- 1994 - Marchetti publishes similar idea which comes to be known as Marchetti's Constant 
- 1995 - Shaping Our Cities released, a government report on Sydney’s development.
- 2005 - City of Cities released, another government report on Sydney’s civil development.
- 2010 - Metropolitan Plan for Sydney 2036  released.
- 2013 - Comparison of Sydney, Melbourne, Brisbane and Perth in terms of connectivity released.
- 2014 - A Plan for Growing Sydney released, detailing progression toward a 30 minute city using existing infrastructure..
- 2014 - Melbourne 2030 released, detailing plans for a 20 minute city.
- 2016 - Smart Cities Plan proposed.
- 2017- Malcolm Turnbull announces aspirations to make Sydney a ‘30 minute city’
- 2017 - NSW Government officially released ‘Metropolis of 3 cities plan’ which aims to serve Sydney’s accessibility to that of a 30 minute city.
- 2018 - Comprehensive analytical studies performed on 30 minute travelling times all around the Sydney region by ARUP.
Maps of LocationsEdit
To inevitably achieve a 30 minute city, all levels of the government need to contribute to the development of the city. It is important to realise that to achieve the 30 minute city, it is not as simple as just investing in transport infrastructure, but requires making cities more liveable and productive. To achieve this vision, the “Smart Policy” was adopted by the Australian government which consists of three elements: Delivering City Deals, Leading Regulatory Reform and Measure Success.
Delivering City DealsEdit
City Deals harmonises the government, industry and community agendas to develop collective plans for city growth and commit to actions, investments and reforms to implement these plans. Main City plans include (as stated in the Australian government website):
- Targeted initiatives to strengthen existing or emerging economic hubs - This includes transport industry, defence, health, education and etc
- Transport infrastructure funding or financing - This helps with improving the connectivity and increase access to job locations.
- Housing supply and planning changes – increasing property development and implementing affordable housing
- Changes to regulatory and zoning arrangements
- Investments that improve environmental outcomes – enhancing public spaces such as parks, reducing pollution and in general implementing sustainability in performance of buildings and infrastructure.
- Maximising benefits from underutilised state and Commonwealth land - repurposing land to be used for affordable housing
- Integrating environmental criteria into decision making– reducing the footprint from investments in infrastructure.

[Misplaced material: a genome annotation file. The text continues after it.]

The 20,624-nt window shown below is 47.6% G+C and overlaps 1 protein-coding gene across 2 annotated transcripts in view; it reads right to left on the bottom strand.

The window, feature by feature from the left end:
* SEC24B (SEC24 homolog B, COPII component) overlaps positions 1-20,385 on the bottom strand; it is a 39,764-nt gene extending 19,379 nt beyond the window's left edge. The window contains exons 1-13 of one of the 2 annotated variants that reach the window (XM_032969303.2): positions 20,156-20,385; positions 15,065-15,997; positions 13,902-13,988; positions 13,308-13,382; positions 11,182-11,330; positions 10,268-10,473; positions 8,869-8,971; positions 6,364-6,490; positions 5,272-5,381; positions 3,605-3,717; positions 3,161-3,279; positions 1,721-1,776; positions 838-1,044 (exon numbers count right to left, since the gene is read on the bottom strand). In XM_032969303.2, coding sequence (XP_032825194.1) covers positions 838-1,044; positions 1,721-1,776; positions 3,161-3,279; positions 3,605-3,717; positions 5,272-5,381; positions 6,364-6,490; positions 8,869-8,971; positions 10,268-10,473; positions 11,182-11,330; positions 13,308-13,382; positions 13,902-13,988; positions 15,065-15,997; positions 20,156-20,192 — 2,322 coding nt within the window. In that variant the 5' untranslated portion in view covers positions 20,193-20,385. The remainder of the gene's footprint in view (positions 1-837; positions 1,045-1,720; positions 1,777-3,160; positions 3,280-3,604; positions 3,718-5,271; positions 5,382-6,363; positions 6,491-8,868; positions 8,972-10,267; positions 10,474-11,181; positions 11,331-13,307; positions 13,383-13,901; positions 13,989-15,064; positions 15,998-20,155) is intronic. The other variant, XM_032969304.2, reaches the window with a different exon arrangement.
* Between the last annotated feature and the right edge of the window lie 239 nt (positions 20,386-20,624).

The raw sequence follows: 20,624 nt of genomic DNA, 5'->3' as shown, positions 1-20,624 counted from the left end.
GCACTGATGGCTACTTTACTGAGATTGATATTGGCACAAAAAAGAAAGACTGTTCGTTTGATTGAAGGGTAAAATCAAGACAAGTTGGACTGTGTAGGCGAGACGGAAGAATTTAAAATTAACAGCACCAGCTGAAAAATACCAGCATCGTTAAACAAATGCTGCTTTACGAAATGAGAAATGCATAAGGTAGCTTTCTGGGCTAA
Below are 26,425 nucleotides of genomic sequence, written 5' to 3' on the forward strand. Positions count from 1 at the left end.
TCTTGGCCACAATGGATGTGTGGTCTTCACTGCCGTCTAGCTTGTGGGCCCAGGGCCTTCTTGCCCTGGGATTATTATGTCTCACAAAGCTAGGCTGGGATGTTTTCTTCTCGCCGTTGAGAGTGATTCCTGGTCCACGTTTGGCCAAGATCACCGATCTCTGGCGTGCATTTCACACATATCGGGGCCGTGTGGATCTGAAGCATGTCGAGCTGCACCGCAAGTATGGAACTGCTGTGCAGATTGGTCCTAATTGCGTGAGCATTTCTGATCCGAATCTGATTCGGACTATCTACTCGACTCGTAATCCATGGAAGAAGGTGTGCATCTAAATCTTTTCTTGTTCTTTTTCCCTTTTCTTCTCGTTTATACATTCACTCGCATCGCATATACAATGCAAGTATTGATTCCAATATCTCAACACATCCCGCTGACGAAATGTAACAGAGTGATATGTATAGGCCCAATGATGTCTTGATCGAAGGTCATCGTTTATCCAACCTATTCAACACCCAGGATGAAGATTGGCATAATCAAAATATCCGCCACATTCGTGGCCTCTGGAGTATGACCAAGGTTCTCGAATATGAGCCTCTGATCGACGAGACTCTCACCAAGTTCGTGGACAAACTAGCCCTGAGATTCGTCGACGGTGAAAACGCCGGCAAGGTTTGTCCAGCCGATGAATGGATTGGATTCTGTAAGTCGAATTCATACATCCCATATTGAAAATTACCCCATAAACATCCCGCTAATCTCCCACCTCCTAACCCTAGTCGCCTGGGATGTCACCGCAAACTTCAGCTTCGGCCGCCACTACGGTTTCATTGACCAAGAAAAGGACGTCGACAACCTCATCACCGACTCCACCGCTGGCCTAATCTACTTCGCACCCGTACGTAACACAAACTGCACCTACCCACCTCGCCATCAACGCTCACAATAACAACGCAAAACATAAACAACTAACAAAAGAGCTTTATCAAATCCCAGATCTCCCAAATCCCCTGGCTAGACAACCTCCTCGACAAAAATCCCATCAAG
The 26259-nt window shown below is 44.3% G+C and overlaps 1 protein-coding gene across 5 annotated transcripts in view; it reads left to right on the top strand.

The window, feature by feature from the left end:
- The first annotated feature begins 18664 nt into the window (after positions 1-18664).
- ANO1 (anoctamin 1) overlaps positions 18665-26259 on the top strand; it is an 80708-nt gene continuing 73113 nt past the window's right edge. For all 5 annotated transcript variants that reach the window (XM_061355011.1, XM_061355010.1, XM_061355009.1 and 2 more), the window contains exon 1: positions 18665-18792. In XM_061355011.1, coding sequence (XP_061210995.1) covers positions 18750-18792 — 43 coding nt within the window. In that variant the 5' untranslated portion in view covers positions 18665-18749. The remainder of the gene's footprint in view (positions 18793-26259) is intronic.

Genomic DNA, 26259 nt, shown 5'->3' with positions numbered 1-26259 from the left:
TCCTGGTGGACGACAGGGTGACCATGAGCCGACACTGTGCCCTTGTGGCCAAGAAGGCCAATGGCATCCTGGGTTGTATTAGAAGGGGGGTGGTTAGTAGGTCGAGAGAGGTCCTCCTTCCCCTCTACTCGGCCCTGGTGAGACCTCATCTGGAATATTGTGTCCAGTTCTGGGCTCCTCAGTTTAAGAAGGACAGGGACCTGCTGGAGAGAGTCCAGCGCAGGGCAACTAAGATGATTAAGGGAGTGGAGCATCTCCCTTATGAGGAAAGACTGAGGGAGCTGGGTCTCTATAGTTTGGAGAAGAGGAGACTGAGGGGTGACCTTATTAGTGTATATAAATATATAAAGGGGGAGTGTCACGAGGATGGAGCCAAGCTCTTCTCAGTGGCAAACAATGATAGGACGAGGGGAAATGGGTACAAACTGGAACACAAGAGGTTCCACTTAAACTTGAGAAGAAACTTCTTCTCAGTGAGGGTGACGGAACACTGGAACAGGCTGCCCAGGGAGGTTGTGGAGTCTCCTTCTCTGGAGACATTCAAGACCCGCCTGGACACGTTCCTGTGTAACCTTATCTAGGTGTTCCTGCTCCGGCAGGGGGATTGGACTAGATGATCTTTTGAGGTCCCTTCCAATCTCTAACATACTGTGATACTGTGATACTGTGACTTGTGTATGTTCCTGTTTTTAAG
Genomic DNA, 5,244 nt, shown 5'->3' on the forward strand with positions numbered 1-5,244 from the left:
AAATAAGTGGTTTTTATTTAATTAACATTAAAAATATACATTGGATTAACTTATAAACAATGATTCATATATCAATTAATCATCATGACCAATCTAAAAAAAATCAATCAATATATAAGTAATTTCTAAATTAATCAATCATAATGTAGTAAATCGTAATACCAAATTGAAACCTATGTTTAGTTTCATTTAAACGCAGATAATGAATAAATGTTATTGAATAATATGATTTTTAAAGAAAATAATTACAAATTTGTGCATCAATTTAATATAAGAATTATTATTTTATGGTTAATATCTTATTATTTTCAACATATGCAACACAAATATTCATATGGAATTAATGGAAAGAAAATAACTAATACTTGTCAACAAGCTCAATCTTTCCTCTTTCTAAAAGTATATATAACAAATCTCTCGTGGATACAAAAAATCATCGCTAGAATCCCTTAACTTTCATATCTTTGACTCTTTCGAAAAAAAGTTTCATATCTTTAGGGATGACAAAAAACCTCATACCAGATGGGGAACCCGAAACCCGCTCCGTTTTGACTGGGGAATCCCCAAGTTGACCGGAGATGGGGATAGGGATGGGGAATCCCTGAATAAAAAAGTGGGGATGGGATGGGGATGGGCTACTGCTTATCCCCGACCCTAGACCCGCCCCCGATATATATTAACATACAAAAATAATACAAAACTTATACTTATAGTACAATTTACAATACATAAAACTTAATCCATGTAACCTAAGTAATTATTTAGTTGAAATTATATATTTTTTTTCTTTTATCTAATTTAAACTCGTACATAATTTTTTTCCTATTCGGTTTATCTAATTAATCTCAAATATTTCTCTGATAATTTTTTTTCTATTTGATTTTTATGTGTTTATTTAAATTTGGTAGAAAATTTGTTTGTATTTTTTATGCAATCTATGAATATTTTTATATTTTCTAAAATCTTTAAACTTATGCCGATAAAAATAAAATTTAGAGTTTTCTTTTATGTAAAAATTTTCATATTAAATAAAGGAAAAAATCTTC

Leading Regulatory ReformEdit
The regulatory reform is derived from the Australian Infrastructure Plan which emphasises the need for reform to increase liveability and productivity of a city. Regulatory and policy reforms include (as stated from the Australian government website):
- Reduce development assessment processing time and inconsistencies – finding the balance between quality, sustainability and safety standards to housing supply and affordability.
- Subject planning and zoning rules to a public interest test – ensuring that the benefits to restriction policies outweigh the costs.
- Align transport and metropolitan level planning - long term approach to infrastructure planning
- Review tenancy and tenure rules – ensuring that renters or new home buyers have better access to affordable housing and more certainty in living arrangements
- Investigate innovative models for financing affordable housing
Cost and financingEdit
The NSW Government aims to “prioritise projects that meet broader economic and city objectives such as accessibility, jobs, affordable housing and healthy environments.” Innovative financing approaches—including value capture—we will leverage the balance sheet and deliver more essential infrastructure sooner.
Case study: Macquarie ParkEdit
Macquarie Park is one of the largest business precincts outside the Sydney and North Sydney CBDs while also being an education hub with the nearby Macquarie University. The implementation of critical rail infrastructure and services was a tremendous boon on improving the local economy. Following the establishment of the Chatswood to Epping rail link in 2009, the total economic output of Macquarie Park rose from $4.68 billion in 2002 to $9.11 billion in 2013. As a result, Macquarie Park has built a reputation as a technology, communications and biomedical hub and is an important employment generating area. This previously semi-rural area has the advantages of proximity to the CBD, the size of the former greenfield site, the association with Macquarie University, and three train stations in the area, which provide connections to the Sydney CBD and airport. Several large international organisations, such as Deloitte, have relocated their offices to Macquarie Park in recognition of its cost effectiveness and potential develop into a new urban hub.